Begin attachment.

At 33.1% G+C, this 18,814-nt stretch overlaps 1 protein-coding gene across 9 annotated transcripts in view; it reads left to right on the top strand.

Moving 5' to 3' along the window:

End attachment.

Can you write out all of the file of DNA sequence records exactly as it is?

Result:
At 33.1% G+C, this 18,814-nt stretch overlaps 1 protein-coding gene across 9 annotated transcripts in view; it reads left to right on the top strand.

Moving 5' to 3' along the window: